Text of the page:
My torso was dry and warm enough but my hands had been cold and wet for an hour and now my feet were finally saturated. We began comparing this ride to other foolish epics, The Medina Marge ride, The Dunn Lumber Ride, Mt. St. Helens.  

You are correct, we are older but no wiser. 
Finally we stopped at FUEL for some warmth in the form of coffee.  I tugged my gloves off and then my soggy liners.  We each had a pile of wet laundry perched on our respective helmets. As I stood in line my extremities began the painful journey back to life.  At one point my fingernails all felt like they were being squashed by ten miniature C-clamps. 

We drank our refreshment and realized that time was the only thing between this moment in time and a hot shower.  We cut short any further socializing and departed with atypical speed. 

There were no short showers after this ride. 

Friday, March 10, 2017

March Build Up – Max Fat


I’ve heard this time of year described as the time “Everybody goes to Mexico.” In the mountains April wins the prize for the biggest contrast between the beginning and the end of the month.  April starts with snow on the ground and ends with wildflowers. March is the blue collar month that is just as busy but much more unassuming. 

If you’re looking at March visually, the beginning of the month and the end look similar with only the temperatures really changing. March is when we quietly ramp up our training.  In January and February you get a gold star just for riding, but in March it counts.  It is time to start laying the foundation for the summer.  You don’t make or break your season in March, but if you haven’t started rolling until April, there will be extra work to catch up.

One of the hard truths I have reluctantly accepted is that I am getting too old to catch up I need to make and execute a periodized training plan.  The other day Hottie asked me what I was training for and I simply said, “Summer.” 
We get worldwide respect
As my focus has shifted from 45 minute cyclocross races to four to nine hour Fondos I’ve been moving away from an emphasis on FTP intervals.  Instead I’ve been fascinated by the concept of MaxFat. 

MaxFat is the maximum effort you can sustain while still burning fat.  FTP stands for Functional Threshold Power. FTP is a measurement of your maximum effort over twenty minutes.  If you step back and ask what your twenty minute performance has to do with a nine hour event be prepared for an awkward pause. 

Depending on your individual physiology you may be more or less suited to those long events and one of the keys is finding the maximum level of effort you can sustain while still fueling your effort by burning fat.  Once your body switches to burning all glycogen (stored in your muscles) you are a ticking time bomb.  This is why you can train hard and feel like a beast for the first four hours of a long Fondo only to explode later.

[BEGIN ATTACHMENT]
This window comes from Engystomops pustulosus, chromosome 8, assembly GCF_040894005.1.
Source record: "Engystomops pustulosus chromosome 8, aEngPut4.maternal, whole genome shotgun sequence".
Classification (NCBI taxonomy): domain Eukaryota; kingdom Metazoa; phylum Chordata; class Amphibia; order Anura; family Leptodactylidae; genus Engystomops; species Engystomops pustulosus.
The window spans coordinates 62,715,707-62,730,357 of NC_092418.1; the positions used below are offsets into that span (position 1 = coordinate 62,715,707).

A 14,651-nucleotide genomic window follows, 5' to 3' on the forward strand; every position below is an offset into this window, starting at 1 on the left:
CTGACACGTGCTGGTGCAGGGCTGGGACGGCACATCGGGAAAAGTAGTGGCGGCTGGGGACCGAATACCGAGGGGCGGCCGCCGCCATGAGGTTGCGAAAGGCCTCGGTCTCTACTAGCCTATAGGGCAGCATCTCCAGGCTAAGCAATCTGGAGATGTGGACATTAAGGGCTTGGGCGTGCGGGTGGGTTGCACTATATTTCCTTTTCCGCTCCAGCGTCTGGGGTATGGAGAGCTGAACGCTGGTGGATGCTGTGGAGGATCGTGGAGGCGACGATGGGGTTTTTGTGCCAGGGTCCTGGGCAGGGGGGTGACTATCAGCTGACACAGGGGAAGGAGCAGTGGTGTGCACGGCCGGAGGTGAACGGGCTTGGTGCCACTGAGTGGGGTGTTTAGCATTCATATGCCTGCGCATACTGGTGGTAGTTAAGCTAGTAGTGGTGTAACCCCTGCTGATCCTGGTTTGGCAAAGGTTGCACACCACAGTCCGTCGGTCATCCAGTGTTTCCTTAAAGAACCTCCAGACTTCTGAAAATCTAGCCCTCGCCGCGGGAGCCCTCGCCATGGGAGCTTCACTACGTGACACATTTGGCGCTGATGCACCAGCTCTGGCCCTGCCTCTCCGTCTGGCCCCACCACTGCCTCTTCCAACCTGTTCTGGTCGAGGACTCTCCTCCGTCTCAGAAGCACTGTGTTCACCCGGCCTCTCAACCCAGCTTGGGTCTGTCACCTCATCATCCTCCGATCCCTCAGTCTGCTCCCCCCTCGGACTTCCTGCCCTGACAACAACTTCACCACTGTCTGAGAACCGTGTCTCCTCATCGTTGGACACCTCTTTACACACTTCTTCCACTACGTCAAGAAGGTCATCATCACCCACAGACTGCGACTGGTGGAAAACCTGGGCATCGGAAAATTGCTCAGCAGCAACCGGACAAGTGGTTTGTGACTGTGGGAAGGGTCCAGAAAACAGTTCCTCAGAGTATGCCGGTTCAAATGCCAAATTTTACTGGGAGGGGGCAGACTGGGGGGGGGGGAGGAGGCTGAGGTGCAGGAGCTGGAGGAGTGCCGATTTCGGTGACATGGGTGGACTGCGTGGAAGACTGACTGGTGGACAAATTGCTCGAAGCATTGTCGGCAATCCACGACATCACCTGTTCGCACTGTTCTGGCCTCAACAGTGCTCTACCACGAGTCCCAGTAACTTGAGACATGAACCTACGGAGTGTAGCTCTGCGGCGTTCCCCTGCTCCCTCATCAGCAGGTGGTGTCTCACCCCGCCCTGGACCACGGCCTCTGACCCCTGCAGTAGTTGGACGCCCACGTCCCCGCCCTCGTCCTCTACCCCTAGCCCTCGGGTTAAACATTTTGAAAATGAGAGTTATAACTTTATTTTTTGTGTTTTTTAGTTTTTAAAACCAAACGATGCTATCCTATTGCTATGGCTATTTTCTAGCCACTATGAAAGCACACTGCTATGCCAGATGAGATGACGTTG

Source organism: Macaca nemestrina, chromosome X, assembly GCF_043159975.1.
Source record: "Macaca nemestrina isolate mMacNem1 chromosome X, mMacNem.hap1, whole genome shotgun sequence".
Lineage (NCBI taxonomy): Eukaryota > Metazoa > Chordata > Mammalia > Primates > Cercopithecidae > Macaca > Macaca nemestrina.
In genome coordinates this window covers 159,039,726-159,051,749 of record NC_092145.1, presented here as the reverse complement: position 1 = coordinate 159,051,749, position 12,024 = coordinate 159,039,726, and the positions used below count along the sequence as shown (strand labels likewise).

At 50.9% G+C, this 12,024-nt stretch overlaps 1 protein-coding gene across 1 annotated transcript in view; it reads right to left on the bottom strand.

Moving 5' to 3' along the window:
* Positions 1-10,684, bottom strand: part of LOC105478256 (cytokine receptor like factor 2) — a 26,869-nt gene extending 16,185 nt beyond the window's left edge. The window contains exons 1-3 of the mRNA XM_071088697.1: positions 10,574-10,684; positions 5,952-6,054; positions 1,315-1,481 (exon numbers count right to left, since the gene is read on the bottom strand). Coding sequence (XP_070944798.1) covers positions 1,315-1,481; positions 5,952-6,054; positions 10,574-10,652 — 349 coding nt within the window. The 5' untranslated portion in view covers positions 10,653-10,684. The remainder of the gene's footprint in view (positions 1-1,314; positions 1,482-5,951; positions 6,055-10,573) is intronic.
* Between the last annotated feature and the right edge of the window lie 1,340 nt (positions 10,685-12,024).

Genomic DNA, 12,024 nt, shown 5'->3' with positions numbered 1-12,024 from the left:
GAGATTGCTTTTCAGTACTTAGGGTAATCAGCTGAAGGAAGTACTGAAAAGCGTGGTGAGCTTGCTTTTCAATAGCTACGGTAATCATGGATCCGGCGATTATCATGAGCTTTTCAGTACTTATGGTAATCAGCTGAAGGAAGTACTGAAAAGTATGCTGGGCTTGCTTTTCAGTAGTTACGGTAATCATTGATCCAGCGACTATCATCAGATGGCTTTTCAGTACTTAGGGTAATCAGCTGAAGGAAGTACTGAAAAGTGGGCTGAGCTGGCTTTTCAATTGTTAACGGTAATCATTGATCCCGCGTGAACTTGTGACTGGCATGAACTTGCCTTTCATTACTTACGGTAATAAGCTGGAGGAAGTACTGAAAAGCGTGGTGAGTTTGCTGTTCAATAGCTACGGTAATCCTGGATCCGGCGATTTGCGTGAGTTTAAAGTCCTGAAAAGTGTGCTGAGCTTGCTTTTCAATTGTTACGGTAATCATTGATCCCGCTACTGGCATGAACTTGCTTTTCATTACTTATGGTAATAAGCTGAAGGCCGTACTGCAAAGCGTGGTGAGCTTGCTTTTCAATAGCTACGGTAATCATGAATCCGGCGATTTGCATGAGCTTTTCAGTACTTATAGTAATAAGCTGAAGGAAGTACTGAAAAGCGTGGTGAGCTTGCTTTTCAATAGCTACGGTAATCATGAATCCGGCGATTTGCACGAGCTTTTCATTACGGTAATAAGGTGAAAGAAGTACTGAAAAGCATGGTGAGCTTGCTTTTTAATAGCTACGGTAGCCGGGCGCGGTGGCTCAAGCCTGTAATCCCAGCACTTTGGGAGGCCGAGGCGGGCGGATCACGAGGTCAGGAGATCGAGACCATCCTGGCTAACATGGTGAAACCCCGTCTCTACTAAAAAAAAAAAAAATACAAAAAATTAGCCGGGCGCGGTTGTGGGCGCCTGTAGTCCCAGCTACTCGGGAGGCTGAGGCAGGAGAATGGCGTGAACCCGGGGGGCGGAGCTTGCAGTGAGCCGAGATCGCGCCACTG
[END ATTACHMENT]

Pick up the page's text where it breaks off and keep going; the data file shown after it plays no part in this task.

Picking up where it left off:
Getting ready for some serious hurt
MaxFat tries to find the sweet spot just below where you stop burning fat and to gradually increase that threshold so you can go faster and save your stored glycogen for when you really need it (that final thousand meter climb).

Just to be clear this isn’t riding slow and easy.  The LSD of the seventies has died a deserved death. MaxFat is tempo riding at 70% of FTP effort.  This level of effort is on the bubble because the level of effort is in a no man’s land between hard and easy.  If you go too easy they become junk miles and too hard and you burn your glycogen stores without going really hard so they just become faster junk miles. 

By pure luck much (but not all) of my 2016 training lined up with this philosophy.  After blowing up in Leavenworth and seeing God in Winthrop in 2015 I resolved to try and hold to Zone 3 for anything that wasn’t intervals in 2016. I recall my wonder near the end of Ephrata when, having kept my HR Z3 I felt like I could leap tall buildings at a single bound. Putting a ceiling on my HR produced the added benefit of burning more fat thus lowering my weight and increasing my watts per kilogram. 

I doubt this is a miracle, but it should be another weapon in the training toolbox. 

Dang, discipline is required. Such is the humble journeyman work of March.